There are small boats in the water to your left. As you get closer in order to admire them, the skyline captures your attention and your mind goes blank in the face of such an arresting view. The golden light melts into the white sky, highlighting the outline of a mosque with a chilling glow -- seeing the other side of the river spread out before you is transcendent. This is the awe that Lot must have felt when he looked back. Seagulls gather above the water and break up incrementally -- coming together and breaking apart in a natural and perpetual cycle. There are more birds than you thought; they go up so high that they turn into floating specks. You follow a speck and watch it swoop down towards the sea -- your mind comes back down to earth along with it. There are some small wooden tables with even smaller mismatched plastic footstools around them to be used as makeshift seats. A large tent made entirely of transparent plastic holds a small group of huddled men and some more tiny tables. It's a dirty place, but you can tell that they try to keep it clean; a man sweeps the dirt-stained concrete ground with a dirt-stained broom. He sees that you're cold, that the sea wind is chilling your bones, and gives you tea even though you say that you have no money -- his shoes are muddy and a speckled turtleneck peeks out of his worn black jacket. He gets the tea from a tarnished pot on a foldout table just next to the tent. He tries to bridge the language barrier -- pointing out the landmarks across the water and sharing their Turkish names -- all he can really offer in terms of conversation. His teeth are dirty and misaligned, he hides them behind his lips for a photo, which he wants to see and subsequently admires before muttering a very humble "thank you."
I don't usually feel like sharing the minutiae of my day, but there was something about today that demanded to be documented in detail. It was beautiful, purely. There was something so simple about it. We walked around and saw some lovely things -- we spent hours staring across the sea at the horizon, at the sunset, our frozen hands wrapped around paper cups filled with hot tea, fiddling with the wooden mixing sticks, staring at the golden sky, the terra-cotta landscape, and the gray sea. It was the most incredible thing, just sitting there on the defaced concrete and black tires with barnacles creeping up the sides of the rubber. Sitting there on the Turkish coast, I felt part of a moment -- like I was seeing the future splayed out in front of me, a future of high rises and foreign investment, of real estate brokers and decadence. I was thinking about how much longer Alish will be able to operate selling tea out of a plastic tent, right there on the edge of the continent next to chickens and dilapidated buildings. How much longer will you be able to buy copper piping and fishing rods instead of souvenirs and overpriced döner?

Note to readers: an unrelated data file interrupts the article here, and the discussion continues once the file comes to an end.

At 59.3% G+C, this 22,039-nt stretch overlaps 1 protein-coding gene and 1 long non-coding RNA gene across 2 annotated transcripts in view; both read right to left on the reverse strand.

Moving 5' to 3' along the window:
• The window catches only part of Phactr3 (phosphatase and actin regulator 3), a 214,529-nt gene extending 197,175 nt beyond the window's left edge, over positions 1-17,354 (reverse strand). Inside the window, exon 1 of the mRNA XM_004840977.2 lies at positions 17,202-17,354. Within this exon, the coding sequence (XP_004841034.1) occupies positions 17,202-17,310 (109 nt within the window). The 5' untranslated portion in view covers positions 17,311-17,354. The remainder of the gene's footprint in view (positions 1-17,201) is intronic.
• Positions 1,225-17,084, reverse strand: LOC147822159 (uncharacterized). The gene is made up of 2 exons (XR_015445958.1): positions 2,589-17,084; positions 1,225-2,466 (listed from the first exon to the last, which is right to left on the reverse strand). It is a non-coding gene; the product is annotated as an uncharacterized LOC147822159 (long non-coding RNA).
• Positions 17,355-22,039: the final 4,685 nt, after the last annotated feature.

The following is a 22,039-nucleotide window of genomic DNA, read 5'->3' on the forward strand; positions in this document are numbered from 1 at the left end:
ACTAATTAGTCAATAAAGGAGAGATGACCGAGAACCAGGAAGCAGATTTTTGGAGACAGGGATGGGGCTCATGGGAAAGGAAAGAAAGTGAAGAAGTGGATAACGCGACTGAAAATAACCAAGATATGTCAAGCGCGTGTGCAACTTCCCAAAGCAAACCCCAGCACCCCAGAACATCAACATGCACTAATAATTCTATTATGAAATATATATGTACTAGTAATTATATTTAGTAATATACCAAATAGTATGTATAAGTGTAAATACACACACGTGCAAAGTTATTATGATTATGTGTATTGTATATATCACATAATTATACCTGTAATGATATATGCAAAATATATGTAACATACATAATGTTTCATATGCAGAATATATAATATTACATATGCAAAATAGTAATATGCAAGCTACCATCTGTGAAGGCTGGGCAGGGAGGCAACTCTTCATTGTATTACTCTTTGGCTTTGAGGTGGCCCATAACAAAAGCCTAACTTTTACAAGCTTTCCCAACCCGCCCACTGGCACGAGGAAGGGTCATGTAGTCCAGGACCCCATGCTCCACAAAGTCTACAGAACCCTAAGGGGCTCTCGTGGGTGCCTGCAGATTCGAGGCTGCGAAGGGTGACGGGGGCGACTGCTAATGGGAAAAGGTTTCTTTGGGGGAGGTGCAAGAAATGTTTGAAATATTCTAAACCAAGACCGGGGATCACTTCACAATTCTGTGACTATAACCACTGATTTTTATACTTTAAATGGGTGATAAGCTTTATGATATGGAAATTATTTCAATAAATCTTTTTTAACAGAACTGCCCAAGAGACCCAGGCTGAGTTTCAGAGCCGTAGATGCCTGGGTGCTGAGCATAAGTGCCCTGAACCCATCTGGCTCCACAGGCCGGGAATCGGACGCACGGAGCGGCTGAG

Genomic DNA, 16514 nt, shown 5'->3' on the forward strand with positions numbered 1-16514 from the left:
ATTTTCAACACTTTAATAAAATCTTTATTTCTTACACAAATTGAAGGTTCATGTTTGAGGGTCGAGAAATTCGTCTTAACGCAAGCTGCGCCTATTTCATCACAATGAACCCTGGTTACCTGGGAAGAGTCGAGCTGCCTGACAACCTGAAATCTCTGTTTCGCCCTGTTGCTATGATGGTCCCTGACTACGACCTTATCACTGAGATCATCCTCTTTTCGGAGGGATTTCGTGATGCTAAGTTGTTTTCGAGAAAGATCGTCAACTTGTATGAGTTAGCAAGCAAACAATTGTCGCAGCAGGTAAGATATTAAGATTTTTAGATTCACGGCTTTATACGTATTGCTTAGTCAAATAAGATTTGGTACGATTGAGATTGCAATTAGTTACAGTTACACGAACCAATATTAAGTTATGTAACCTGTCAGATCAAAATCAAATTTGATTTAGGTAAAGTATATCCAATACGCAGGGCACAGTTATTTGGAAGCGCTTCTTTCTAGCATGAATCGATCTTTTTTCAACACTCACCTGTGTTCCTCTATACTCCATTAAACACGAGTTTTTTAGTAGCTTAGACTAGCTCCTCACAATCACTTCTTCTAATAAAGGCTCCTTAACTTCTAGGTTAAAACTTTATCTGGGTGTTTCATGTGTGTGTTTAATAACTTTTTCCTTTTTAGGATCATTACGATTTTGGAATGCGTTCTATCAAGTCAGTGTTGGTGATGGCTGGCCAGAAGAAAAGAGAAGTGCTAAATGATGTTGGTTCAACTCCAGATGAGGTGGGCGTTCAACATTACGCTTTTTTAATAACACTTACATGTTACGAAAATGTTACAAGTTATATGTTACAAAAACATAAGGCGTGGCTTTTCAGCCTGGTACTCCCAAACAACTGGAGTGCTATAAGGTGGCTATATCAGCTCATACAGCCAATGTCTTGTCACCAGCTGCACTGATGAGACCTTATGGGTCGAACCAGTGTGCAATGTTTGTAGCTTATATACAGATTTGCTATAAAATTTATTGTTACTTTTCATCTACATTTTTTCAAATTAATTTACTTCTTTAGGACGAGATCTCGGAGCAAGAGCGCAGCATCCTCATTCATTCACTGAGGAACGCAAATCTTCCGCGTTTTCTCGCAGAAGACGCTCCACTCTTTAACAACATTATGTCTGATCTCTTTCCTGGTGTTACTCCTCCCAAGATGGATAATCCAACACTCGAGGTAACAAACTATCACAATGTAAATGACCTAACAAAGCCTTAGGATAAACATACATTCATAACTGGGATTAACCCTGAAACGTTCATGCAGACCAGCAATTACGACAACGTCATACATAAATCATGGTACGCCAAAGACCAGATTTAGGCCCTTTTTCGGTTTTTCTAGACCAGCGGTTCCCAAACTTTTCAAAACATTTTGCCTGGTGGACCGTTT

The kindness and hospitality of the people I met today in the poorer part of the city are imprinted on my mind. I value their handshakes more than anything that I've purchased here, even my new Ataturk poster. I think I really saw Istanbul today -- it's not the Hagia Sophia or the Blue Mosque, it's not chestnut stands or hookah bars either, it's definitely the way the sun hits the water and the way locals want to share their tea with you on a cold evening.